“With Walt, that’s been the whole brand, man. When he first started, it was just like any other Charleston rapper. The time that we spent together, bouncing ideas back and forth, has benefitted both of us creatively. You know, he’d bring stuff in, we’d change vocal parts, I’d add harmonies and shit. I added a lot of instrumentation on certain beats, like strip them back to just the drums and recreate the song, or create a bridge in a song or rearrange it.”

As a segway into the new John’s Island studio, Matt told me about another Walter Brown album that they had been working on together with local DJ and producer Dblcrwn before they even started with IMOW. Walter, Matt, and Dblcrwn went up to Matt’s family cabin in North Carolina, and spent several sleepless days and nights building the album from nothing. According to Tuton, the next release from Walter Brown will be even better than already the hard-to-beat IMOW.

“We would just stay up for three days, get super fucked up and just geek out on stuff. I love that model,” Tuton says. “That’s why I’m excited about the new studio, because I’ll be able to do that type of session. It’s like ‘hey, come here, we’ll buy groceries, you’re not leaving ’til the record is done’. The way I work, and the way I feel about music, that’s what I love. I want to know that I’ve gotta put my head into it, think about nothing else for like a month, but then I get like two weeks off.”

The release of Walter Brown’s IMOW has presented Matt with a ton of new opportunities. People are hearing the studio magic on that record and contacting to him to see if he’s down to record with them. His reputation is snowballing, and so are his technical capabilities. The new studio will enable him to have the creative freedom that he strives for, with plenty of space and time work things out.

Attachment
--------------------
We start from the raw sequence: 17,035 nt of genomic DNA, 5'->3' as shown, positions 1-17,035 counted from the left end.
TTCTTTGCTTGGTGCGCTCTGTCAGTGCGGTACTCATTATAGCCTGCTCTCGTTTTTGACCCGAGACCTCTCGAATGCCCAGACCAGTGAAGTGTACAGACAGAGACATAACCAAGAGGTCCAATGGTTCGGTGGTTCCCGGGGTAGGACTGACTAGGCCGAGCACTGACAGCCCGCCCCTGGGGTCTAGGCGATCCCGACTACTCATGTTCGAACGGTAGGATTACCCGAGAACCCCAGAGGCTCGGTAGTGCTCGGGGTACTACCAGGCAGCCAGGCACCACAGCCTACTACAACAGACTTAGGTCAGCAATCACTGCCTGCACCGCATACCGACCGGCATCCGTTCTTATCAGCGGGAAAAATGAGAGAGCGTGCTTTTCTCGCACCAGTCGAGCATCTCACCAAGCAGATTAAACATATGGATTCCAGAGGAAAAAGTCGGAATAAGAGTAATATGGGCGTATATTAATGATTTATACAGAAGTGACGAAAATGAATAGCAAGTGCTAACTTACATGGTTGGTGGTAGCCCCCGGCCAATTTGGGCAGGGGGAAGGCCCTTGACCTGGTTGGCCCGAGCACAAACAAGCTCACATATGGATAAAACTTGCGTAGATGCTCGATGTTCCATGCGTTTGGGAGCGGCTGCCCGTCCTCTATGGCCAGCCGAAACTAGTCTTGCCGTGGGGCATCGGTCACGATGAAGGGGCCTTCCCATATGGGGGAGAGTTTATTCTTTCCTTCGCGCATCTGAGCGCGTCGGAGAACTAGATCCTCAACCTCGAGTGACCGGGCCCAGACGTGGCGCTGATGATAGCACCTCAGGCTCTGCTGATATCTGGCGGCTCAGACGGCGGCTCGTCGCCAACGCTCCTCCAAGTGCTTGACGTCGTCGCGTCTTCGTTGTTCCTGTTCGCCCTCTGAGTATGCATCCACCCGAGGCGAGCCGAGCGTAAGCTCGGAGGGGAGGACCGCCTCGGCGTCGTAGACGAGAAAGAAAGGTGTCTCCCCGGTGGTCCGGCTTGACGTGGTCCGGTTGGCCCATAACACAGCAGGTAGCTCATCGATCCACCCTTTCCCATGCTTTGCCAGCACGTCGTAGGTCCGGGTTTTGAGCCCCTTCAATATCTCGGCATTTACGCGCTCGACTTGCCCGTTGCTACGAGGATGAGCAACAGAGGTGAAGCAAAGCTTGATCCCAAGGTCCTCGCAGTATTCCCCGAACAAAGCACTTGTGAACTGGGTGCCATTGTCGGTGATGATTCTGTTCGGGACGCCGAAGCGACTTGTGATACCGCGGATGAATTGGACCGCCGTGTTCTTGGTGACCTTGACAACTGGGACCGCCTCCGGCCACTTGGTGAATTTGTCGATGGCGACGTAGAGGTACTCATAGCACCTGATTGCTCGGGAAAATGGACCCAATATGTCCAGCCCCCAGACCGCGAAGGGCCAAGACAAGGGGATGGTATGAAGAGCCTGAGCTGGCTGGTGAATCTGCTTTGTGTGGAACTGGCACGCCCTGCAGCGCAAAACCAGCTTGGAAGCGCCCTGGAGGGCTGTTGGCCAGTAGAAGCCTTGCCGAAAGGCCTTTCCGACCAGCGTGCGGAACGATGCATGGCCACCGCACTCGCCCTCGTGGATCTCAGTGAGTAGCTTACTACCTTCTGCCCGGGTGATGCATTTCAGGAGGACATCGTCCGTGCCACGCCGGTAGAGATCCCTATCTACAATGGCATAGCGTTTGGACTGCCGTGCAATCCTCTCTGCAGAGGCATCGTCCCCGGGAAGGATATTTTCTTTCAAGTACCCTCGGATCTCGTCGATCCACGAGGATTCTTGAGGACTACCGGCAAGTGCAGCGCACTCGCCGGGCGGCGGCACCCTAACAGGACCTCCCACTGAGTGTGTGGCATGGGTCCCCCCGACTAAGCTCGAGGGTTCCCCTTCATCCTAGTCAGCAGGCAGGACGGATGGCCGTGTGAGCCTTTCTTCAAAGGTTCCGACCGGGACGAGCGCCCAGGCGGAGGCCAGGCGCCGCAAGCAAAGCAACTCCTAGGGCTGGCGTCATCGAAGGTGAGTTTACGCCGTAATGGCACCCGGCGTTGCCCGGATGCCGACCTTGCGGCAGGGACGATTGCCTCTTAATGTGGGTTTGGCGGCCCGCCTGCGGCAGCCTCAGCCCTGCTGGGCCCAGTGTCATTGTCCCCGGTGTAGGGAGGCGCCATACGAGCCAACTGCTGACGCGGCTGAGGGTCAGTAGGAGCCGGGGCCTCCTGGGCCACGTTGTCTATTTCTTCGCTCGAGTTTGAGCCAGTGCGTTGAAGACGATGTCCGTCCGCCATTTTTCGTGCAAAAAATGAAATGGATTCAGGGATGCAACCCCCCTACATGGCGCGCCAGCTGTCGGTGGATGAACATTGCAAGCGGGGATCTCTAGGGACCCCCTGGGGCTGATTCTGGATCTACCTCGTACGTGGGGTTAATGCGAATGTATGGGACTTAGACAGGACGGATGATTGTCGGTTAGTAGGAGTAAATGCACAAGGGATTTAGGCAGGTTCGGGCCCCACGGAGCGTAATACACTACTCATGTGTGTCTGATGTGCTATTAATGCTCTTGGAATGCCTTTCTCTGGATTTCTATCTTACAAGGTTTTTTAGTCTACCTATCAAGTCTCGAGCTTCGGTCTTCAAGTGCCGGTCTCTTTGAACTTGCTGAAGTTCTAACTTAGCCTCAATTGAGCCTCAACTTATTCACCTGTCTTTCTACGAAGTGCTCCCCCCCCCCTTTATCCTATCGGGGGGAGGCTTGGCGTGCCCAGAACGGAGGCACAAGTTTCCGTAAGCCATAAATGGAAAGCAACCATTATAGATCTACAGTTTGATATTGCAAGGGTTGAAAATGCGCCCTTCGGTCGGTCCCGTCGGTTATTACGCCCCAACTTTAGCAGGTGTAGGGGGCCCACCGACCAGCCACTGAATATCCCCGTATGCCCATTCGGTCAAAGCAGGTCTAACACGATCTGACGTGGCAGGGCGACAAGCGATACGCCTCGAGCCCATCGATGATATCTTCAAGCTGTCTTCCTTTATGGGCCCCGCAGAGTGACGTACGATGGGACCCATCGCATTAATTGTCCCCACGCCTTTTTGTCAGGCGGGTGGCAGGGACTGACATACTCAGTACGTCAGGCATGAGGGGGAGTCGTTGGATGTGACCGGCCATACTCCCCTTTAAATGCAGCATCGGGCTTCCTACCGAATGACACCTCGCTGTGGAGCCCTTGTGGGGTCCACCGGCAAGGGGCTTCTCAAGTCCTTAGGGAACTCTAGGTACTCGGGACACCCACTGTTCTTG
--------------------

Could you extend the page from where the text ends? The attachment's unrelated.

“At this point, with me controlling my own decisions still, it’s very much that I’m working on building the model that I want for myself. As my reputation grows and as things grow for me I’m able to do that more and more, because people trust my vision.”

Matt currently has several projects lined up, but the one that he’s perhaps the most excited about is the new record he’s working on with Myrtle Beach rapper Illmortal called Deviants. To get things started, Matt has asked Illmortal to send him landscape pictures that represent how he wants the record to sound. By doing so, Matt is able to put himself on the same wavelength as Illmortal, and they can use that connection to craft an album that sounds exactly how it was pictured from its inception.

“So, let’s say he sends me a desert landscape with a metal car in it. It’s about working out keys around the color palette that he’s interested in, and then developing all new sounds for that,” Matt explains. “I’m not going to reach for Metro Boomin’ or 808 bank for something like that. I’m gonna go into my DeepMind (analog synth) and I’m gonna create all kicks from scratch. I’m gonna build new instruments from scratch. For me it’s about building records that are truly, sonically different from everything else.”

If that sounds a little out there, then you’re starting to understand the point. Tuton enjoys immersing himself fully in a project, centering his universe around it and turning it into a unique creation that only he could have come up with. 

“Those types of ideas are already inherent with me, but it’s just a matter of technically achieving them. That’s where the studying comes in, and all the experience.”

In addition to setting up The Lab, working with musicians, and trying to soak up as much knowledge as possible, Matt (or MAT) is steadily chugging away at his solo record. A lot of things are coming together in the life of Matt Tuton right now, and in the next few months we’ll get to see and hear it all.

“I’ve made some cool records in the past,” Tuton closes, “But now things are really starting to feel like I’m in the right place at the right time.”

Follow Matt on Instagram to keep up with his progress over at The Lab: @mat_thescientist